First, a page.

Russia violates rights of Ukrainians speaking up against Russian aggression – Council of Europe
Russia infringes on rights of the Ukrainian national minority who disagree with the Russian occupation of Crimea and aggression in the part of Donbas, according to the Council of Europe's Advisory Committee on the Framework Convention for the Protection of National Minorities.
"Infringements on the right to freedom of expression concerned in particular persons belonging to the Ukrainian minority when making statements that are not in line with the Russian policy regarding Crimea and the conflict in Eastern Ukraine," reads the fourth opinion of the Advisory Committee, published Jan 15, 2019.
The Advisory Committee noted "with concern" the case of the former director of the state-run Library of Ukrainian Literature in Moscow, who was accused of “inciting hatred and enmity through misuse of office” under Article 282 of the Criminal Code and of fraudulent use of library funds.
Since the annexation of Crimea and the start of the conflict in Eastern Ukraine, Russian government-controlled media are fuelling a patriotic mobilization of society against Ukraine, according to the report.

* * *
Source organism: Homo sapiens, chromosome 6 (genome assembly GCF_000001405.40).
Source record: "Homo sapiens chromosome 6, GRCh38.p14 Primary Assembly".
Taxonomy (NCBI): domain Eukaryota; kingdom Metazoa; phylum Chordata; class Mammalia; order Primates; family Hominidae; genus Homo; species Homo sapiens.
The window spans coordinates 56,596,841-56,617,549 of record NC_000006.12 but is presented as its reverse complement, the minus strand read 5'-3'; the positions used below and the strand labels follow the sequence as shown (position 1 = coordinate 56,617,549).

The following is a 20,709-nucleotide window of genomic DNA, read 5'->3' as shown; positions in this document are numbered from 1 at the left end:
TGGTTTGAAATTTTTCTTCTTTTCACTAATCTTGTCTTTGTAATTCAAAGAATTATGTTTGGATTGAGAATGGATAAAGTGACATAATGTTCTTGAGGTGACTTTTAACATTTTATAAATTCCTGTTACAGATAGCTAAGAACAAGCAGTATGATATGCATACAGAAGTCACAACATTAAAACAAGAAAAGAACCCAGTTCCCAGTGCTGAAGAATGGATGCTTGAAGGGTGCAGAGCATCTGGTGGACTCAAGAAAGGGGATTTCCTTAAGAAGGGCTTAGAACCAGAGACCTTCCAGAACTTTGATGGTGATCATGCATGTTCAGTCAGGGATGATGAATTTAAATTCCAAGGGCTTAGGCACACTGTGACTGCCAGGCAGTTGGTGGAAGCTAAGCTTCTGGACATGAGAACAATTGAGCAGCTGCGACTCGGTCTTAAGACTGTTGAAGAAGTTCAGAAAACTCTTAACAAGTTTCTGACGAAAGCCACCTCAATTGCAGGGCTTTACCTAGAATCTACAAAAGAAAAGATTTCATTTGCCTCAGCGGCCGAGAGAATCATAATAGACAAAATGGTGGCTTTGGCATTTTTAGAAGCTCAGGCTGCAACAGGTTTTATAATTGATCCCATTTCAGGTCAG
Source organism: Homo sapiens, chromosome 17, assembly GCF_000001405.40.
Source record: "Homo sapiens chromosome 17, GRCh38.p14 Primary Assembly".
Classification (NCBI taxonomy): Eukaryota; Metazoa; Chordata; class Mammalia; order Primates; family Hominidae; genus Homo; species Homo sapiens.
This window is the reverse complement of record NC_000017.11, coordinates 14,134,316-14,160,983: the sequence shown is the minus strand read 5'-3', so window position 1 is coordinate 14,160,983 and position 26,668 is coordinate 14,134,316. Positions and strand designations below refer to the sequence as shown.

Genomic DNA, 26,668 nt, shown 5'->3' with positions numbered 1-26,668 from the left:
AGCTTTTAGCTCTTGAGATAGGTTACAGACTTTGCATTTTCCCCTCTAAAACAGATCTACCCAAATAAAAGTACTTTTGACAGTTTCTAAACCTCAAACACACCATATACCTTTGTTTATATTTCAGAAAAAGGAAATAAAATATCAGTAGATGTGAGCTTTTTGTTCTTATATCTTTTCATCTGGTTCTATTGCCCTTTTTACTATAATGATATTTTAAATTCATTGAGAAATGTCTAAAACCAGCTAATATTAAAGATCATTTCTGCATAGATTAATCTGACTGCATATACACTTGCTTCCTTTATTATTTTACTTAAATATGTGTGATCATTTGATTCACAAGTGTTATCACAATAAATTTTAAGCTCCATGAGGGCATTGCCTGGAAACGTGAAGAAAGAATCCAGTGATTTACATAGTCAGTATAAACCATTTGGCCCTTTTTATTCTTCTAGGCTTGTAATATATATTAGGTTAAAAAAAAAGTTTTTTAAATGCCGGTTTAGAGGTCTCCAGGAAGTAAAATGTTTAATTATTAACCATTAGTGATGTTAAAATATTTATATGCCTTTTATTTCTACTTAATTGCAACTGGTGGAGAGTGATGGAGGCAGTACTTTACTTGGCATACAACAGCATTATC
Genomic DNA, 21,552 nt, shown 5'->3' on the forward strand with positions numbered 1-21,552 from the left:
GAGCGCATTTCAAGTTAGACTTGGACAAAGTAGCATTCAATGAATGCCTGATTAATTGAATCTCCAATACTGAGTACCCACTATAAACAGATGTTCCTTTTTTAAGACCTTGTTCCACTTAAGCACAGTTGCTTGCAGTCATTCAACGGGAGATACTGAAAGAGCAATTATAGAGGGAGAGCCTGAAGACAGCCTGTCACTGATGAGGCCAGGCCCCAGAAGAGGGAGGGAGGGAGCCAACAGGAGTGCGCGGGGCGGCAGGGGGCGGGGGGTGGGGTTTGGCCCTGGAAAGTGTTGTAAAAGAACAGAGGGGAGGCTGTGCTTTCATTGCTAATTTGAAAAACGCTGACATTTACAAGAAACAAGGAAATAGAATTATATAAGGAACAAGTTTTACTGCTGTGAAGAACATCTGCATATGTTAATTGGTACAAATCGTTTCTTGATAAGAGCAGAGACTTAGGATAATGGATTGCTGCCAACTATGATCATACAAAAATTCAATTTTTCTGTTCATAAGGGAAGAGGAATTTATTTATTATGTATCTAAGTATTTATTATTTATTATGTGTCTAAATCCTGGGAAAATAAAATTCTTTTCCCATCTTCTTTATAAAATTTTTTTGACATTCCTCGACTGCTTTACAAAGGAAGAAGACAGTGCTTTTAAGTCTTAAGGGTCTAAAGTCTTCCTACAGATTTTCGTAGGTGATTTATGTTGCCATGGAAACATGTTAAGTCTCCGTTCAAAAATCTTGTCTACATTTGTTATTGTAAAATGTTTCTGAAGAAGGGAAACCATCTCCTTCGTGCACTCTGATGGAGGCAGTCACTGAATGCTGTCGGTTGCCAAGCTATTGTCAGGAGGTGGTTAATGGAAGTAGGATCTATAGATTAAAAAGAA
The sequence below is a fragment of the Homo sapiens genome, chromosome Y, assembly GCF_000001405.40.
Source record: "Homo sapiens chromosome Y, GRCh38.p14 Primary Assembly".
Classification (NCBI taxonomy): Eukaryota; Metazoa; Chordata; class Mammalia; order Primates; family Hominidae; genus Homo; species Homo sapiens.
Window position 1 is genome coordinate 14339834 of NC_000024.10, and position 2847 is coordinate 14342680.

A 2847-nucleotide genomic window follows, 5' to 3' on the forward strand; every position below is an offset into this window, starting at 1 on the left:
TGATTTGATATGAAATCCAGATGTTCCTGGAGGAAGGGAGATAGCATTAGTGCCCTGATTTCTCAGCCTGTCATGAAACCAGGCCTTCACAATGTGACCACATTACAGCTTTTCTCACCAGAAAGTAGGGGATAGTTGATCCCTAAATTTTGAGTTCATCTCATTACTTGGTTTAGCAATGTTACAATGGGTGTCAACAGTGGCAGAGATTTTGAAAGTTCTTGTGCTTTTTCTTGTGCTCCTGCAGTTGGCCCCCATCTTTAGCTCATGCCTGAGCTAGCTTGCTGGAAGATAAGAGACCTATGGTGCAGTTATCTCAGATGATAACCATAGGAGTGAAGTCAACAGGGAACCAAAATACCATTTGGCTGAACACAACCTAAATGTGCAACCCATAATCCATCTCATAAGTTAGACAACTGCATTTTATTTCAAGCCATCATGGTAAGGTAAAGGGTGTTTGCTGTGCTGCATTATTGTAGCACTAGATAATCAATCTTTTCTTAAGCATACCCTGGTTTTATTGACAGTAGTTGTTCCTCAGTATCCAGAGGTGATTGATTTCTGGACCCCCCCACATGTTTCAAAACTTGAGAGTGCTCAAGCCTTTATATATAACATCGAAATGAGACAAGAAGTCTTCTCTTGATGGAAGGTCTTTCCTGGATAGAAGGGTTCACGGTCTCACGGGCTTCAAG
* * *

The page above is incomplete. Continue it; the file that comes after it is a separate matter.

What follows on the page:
"The Advisory Committee is concerned that this discourse risks side-lining not only persons belonging to the Ukrainian national minority but also anyone not aligning with the majority, including persons belonging to other national minority groups," the opinion says.
Also, it is noted that the new legislation on “foreign agents” has made it very difficult for many national minority organizations to receive funding from abroad, in particular from countries with which the Russian Federation has problematic inter-state relations.
"The Advisory Committee is deeply concerned about reported repression of leaders of existing organisations in several regions. Intimidatory practices have been reported to the Advisory Committee based on a wide interpretation of the anti-extremism legislation […] Publishing information about the great famine in Ukraine during the Stalin era (“holodomor”), for instance, would reportedly be considered extremist activity," the Committee reported.